To The Policeman Who Tried to Take Advantage of the Chaos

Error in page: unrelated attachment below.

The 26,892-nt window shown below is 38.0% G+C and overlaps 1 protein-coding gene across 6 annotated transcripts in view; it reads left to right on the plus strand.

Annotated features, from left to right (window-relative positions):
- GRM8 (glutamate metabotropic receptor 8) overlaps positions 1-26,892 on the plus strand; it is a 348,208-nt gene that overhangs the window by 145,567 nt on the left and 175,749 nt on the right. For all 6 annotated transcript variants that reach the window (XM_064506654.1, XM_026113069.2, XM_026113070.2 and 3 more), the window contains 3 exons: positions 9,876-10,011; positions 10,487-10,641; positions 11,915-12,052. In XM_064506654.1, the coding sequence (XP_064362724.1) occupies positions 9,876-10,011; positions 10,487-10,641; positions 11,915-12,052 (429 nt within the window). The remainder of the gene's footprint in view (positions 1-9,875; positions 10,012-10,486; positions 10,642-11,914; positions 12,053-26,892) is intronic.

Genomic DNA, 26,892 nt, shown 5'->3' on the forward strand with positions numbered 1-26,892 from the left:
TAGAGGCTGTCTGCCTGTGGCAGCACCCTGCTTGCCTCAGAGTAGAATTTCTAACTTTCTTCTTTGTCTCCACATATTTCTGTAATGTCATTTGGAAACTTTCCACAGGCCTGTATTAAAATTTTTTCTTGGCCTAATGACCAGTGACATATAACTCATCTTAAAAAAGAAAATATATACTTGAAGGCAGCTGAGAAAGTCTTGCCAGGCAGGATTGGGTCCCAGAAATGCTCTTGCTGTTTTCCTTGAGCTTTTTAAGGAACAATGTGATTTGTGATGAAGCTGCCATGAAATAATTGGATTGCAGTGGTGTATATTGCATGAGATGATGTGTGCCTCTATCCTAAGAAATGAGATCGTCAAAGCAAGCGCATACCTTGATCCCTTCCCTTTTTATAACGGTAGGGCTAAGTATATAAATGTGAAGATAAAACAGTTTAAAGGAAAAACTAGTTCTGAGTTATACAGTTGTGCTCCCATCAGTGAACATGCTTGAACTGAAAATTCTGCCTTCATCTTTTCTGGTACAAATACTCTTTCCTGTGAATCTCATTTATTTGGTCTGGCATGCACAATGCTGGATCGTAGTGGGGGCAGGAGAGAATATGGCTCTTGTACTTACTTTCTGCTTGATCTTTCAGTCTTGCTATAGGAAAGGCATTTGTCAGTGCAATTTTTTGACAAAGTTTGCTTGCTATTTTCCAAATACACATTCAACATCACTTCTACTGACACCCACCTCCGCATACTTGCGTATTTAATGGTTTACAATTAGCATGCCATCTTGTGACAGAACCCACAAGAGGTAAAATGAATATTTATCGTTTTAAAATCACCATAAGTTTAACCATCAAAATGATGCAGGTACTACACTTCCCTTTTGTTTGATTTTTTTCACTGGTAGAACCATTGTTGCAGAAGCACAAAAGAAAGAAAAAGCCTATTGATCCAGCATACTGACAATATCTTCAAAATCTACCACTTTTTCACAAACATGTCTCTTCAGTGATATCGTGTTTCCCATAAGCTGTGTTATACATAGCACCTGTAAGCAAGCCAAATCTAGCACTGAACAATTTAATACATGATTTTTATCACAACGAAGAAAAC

We were all stuck in the horribly managed traffic in Port Louis in the afternoon on this Friday. We were all trying not to lose patience. The majority of us could feel that being stuck in traffic was nothing compared to those who were losing their homes. And you, policemen, in your police van rammed your vehicle on the pavement on Labourdonnais Street, only to be stuck in traffic, like the rest of us. You were by the side of my car. I inched forward to continue my way as I was in the priority lane. You nastily tell me “Ou ferm simin la?”, shocked that I, mere mortal, did not give way to you. I answered you that no, I did not. You got more enraged and said menacingly, “loto lapolis sa”. I replied to you that you might be driving a police van but neither were your lights flashing, nor was your siren on, which meant that you were not an emergency vehicle at the time. I inched forward again, you got in line behind me. You immediately asked your colleague to turn on the blue light, only to turn it off two minutes later, without us having moved an inch further. I am highly aware that for each police officer like you who use your uniform and state vehicle to find your way through, there are scores of others who are doing their jobs diligently, as could be seen along the way in Port Louis, so I won’t generalise. But you might want to consider this next time: you might be a law enforcer, but I, as so many of my fellow countrypeople, know our rights. We will not be bullied into subservience just because of people in places of authority.